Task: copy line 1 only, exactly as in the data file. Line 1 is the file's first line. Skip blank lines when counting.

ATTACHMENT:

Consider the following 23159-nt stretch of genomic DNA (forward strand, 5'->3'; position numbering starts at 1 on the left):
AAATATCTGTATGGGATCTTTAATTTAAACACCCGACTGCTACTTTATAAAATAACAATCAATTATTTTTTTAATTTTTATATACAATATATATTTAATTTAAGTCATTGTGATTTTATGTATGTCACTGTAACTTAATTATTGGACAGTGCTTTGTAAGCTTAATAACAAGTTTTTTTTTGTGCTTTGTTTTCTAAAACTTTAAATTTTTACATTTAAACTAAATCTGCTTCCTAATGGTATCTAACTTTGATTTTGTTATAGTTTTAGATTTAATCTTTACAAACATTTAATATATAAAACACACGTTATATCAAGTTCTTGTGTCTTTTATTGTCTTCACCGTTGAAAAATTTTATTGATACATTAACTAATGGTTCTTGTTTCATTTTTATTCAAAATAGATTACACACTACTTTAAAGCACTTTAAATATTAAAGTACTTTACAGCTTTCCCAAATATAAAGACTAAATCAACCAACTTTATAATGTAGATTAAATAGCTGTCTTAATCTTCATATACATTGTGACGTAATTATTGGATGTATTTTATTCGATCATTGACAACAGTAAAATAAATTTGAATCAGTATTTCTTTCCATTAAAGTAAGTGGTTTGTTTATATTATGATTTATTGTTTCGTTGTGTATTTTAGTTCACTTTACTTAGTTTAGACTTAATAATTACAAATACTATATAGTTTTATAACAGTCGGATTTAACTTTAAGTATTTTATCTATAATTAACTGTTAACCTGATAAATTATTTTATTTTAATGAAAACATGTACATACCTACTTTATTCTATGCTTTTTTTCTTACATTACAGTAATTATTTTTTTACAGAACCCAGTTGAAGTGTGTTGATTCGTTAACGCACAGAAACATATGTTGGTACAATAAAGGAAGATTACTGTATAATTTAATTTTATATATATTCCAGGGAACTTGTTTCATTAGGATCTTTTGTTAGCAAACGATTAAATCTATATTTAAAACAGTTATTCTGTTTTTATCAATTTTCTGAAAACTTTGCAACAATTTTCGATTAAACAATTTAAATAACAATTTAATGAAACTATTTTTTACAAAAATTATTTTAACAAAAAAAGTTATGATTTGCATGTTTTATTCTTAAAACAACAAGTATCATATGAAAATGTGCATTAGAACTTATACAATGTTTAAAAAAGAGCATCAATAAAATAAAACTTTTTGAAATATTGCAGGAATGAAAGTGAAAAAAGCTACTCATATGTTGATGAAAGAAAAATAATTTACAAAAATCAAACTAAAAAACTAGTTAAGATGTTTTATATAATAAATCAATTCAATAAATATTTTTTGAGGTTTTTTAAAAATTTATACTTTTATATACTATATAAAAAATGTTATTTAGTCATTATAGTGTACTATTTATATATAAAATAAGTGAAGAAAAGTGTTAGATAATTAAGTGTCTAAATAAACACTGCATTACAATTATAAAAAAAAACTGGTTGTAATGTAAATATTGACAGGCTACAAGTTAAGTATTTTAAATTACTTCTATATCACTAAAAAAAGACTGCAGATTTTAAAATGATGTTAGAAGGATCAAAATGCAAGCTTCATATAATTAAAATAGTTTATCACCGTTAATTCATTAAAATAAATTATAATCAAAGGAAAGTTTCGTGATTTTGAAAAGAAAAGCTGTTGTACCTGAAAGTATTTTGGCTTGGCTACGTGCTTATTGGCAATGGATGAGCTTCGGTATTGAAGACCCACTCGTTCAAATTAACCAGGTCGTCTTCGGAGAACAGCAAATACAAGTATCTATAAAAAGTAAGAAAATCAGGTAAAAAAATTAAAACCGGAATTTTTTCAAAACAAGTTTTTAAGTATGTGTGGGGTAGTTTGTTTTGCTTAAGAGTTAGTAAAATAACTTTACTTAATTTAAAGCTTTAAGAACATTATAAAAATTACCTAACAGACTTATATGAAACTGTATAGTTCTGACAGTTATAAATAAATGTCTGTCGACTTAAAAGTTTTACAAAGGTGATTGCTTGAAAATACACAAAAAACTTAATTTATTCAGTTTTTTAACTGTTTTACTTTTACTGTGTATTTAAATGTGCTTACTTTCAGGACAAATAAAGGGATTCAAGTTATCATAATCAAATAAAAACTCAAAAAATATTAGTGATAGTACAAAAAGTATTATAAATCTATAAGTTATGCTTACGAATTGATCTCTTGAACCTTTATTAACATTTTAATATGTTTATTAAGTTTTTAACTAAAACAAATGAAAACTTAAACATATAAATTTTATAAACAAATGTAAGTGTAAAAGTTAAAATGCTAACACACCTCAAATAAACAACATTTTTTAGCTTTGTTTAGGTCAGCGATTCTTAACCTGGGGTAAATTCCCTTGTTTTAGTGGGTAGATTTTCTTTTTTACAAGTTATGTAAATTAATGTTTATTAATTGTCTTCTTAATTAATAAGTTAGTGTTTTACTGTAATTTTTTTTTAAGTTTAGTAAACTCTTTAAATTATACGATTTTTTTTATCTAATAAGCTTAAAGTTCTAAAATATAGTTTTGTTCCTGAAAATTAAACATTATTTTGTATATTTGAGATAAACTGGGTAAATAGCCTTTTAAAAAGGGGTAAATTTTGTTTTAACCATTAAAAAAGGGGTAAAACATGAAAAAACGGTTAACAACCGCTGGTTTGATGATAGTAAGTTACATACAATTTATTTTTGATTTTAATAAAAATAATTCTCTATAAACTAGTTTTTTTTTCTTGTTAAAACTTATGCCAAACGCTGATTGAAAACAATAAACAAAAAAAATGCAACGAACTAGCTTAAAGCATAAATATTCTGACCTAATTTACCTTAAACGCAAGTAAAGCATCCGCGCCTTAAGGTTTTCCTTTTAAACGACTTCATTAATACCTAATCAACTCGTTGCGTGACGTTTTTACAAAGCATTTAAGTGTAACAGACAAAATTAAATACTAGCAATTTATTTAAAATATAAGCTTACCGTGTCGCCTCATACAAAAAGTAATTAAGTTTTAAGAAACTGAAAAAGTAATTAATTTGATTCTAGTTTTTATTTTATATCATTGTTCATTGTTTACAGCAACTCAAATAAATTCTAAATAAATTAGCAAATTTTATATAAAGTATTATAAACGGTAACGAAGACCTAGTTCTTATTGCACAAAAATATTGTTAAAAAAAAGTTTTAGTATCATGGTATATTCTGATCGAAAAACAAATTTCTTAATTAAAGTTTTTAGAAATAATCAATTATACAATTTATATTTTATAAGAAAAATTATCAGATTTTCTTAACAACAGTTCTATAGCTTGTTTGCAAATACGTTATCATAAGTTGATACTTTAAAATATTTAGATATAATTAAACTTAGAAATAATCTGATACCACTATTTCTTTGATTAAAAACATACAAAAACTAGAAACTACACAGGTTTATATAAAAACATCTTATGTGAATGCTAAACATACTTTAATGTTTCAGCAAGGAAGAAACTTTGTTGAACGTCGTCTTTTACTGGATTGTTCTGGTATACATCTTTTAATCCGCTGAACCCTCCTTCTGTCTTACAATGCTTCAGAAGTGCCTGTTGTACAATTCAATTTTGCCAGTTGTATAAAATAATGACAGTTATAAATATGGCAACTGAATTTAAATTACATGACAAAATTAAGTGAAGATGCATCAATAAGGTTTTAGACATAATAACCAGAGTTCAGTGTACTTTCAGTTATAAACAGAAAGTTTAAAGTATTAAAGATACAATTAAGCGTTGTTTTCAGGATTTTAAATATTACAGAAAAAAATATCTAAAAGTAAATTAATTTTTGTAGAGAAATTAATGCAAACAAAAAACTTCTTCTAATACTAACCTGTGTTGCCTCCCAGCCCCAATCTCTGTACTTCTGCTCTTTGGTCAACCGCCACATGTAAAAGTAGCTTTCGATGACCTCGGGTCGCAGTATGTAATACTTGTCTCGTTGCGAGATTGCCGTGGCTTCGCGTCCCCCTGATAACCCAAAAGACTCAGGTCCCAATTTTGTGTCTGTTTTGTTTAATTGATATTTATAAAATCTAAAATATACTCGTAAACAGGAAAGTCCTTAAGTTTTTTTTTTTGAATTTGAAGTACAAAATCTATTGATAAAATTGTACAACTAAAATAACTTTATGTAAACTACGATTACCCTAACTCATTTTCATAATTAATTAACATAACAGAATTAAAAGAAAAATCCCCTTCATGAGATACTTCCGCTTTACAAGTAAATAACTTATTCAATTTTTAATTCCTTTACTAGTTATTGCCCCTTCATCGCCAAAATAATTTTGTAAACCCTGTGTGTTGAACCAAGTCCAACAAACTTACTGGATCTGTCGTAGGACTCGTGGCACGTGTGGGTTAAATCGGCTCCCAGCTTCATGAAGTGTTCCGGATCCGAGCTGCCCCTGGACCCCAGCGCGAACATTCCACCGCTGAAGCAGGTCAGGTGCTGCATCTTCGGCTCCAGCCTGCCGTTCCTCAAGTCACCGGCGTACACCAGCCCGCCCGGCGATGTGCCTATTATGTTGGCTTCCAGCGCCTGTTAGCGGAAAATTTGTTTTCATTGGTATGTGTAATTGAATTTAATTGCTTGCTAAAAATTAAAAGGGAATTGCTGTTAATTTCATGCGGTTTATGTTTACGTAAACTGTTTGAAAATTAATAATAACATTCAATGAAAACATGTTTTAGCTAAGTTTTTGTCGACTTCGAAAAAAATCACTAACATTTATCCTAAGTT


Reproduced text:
Consider the following 23159-nt stretch of genomic DNA (forward strand, 5'->3'; position numbering starts at 1 on the left):